About a month and a half ago I reiterated the reasons I was optimistic and why we had probably seen the worst of the financial crisis. Things did get a little worse, however, as the equity market recorded a new low a month later. I should have remembered this chart, which makes a couple of very important points: 1) the last three months of every year are almost always the low-water mark for prices, while the first three months of every year are almost always the high-water mark; and 2) the volatility of inflation has picked up enormously since 2001. (The chart shows the three-month annualized change of the nonseasonally adjusted consumer price index.) But even though I was premature, I still believe it pays to be optimistic, and I still contend that we have seen the worst of the news.
Mike Churchill, a very smart analyst friend and investor, notes that this same pattern (lower prices in the latter months of every year, higher prices in the early months of each year) is repeated in a number of markets. "Ten of the last century’s 14 bear markets bottomed in the two-month span between early October and early December, and major rallies ensued in nearly every case. Home prices peak every June and bottom every November-January. Crude prices are almost always weakest in Oct.-Dec."
With yields on all non-Treasury bonds at exceptionally high levels, and with increasing signs that those yields may be starting to come down or at least stabilizing, investors are going to be awfully tempted to climb on board the yield train for what could be a fabulous ride in the first quarter of next year.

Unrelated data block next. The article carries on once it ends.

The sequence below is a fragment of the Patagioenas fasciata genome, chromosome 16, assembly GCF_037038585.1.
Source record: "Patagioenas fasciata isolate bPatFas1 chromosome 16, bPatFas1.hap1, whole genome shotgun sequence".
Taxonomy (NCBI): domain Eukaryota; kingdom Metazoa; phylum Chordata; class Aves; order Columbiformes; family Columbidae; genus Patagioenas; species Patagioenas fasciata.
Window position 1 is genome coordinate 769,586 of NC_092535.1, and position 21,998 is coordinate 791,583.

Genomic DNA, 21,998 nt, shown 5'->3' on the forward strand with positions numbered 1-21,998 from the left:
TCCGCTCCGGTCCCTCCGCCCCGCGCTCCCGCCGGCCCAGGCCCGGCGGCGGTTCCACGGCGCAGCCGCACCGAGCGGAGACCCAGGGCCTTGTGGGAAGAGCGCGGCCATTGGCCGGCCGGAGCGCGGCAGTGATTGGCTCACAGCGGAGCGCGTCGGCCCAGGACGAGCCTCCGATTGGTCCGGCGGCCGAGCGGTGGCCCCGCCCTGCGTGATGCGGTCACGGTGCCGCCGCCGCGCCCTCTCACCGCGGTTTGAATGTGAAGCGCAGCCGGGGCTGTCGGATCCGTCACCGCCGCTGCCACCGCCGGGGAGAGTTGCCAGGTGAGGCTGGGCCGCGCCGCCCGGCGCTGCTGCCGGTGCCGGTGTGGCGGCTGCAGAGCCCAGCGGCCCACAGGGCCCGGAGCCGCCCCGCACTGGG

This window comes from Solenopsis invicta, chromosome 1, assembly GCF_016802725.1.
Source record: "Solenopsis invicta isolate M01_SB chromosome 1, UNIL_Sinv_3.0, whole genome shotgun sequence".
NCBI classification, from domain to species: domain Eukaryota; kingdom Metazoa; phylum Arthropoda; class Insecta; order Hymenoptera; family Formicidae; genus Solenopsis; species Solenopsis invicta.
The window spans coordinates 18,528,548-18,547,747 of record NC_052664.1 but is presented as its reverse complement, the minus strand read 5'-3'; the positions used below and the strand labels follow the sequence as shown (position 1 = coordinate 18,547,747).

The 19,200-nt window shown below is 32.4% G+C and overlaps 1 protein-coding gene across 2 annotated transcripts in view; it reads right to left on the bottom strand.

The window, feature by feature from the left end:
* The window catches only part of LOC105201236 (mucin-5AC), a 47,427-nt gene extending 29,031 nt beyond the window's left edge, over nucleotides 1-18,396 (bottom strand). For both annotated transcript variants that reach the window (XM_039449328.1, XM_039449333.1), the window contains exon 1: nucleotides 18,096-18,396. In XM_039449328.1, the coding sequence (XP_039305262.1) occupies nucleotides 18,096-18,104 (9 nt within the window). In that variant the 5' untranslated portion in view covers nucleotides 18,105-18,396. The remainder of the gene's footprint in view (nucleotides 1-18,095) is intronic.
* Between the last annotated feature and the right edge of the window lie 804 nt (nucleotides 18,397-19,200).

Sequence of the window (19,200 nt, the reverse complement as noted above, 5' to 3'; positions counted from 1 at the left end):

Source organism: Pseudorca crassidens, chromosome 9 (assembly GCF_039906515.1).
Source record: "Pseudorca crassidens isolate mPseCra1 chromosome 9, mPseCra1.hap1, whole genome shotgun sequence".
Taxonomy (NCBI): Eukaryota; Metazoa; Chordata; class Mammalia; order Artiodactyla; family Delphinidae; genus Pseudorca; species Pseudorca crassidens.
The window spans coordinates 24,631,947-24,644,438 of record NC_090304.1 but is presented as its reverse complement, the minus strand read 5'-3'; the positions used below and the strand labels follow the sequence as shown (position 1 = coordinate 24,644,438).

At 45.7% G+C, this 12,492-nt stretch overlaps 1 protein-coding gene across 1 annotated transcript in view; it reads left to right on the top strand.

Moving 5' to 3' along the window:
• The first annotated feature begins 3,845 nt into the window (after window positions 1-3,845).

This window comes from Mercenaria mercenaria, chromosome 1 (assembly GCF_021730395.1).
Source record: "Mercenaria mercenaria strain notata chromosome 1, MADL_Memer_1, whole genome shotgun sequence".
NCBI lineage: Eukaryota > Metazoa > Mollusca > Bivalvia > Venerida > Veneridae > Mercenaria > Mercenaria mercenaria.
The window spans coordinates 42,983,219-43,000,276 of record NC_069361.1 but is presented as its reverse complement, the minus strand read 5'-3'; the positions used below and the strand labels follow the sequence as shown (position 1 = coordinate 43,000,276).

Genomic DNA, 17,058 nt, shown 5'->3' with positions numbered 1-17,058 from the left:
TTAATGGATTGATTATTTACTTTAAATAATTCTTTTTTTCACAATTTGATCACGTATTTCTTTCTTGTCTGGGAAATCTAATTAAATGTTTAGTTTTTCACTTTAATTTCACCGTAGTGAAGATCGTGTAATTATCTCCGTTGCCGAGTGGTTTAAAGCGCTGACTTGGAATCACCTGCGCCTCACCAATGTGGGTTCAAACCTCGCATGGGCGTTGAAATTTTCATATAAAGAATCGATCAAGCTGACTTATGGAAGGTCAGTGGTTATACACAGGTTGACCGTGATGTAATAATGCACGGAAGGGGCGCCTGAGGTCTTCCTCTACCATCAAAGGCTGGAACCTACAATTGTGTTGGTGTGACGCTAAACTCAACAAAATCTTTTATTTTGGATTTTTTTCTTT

Back to the chart above, which sends a powerful message to TIPS investors: inflation is very likely to turn positive in the months of January-March. That in turn means that the "inflation carry" on TIPS (the part of TIPS' yield that comes from the nonseasonally-adjusted CPI factor) is very likely to turn positive in the months of March-May, since there is a two-month lag in the TIPS adjustment process. And considering that TIPS can be financed today at a cost of less than 1%, thanks to massively easy monetary policy, the prospect of positive inflation carry is going to be way too much to resist. Big-money investors will be able to buy TIPS yielding 3% or more using leverage that costs 1% or less. I suspect this will all add up to a pretty impressive rally in TIPS prices well before March as investors rotate back into TIPS in preparation for the strong gains to come. It may also be the start of a new move in general to re-leverage. Smart speculators know that the best time to increase one's leverage is near the tail end of any massive deleveraging period—you want to buy the things that everyone is desperate to sell, and vice versa.